Amy opens the door, and Maize runs in. Spotting a new person, she crouches submissively, and I also crouch and turn away to calm her. Amy places a large sausage of dog food on a plate for her, and she is calmed. We step into the pen and settle beside the dog bed. The pups, only several days old, are not quite dog- shaped yet; instead, they’re lumpish forms the eye registers as living but whose species one cannot quite place. They appear to be perfect sweet potatoes with ears, feet, and a tail. A white sweet potato adjusts herself and morphs into a piglet, short of snout and pink of body.

We scoot the bed onto a heating pad. The pile shifts. It is just above freezing outside, and the puppies will not be able to maintain their own body temperature until they are four weeks old. They lack the necessary extra fat for insulation, and they cannot shiver to warm themselves. Each pup’s body temperature is still several degrees below where it needs to be, and they instinctively keep one another’s close company. In the pile they form, they can get close to the 101.5-degree temperature that’s normal for adult dogs.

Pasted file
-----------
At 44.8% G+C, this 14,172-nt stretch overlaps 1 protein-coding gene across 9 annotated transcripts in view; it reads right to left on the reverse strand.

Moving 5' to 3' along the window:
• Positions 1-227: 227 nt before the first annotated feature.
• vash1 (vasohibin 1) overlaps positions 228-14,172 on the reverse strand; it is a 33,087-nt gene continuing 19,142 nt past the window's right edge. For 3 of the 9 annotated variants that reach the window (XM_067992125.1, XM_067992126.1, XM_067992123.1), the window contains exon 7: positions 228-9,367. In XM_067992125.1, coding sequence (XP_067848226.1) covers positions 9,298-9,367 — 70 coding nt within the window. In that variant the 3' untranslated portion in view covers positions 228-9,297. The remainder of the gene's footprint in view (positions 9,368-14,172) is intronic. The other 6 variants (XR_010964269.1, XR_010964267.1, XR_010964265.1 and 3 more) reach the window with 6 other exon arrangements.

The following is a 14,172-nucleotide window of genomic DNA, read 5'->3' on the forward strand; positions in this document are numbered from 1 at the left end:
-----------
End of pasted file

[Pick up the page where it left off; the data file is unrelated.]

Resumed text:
When Maize finishes eating she steps into the pen. Her smell steps in with her, the odor of milk and mom wafting over the pups. They stir as a heap, gently pulsing in her direction. Maize pokes her nose among the pups, licking and rousing them. She suffers my presence there with grace and even, guardedly, lets me pet her. Tiny heads lift, and mouths open, aimed mom-ward. At this age the puppies spend their lives mostly sleeping or nursing, and over the three hours that I am there, they do both, sometimes at once. The pups make soft squeaking, whimpering noises, shimmying over one another in the general direction of their mother’s belly. As they make their way over to Maize, she licks each one’s behind clean without comment. “She’s a good mom,” Amy says: patient, deliberate, and rump-cleaning.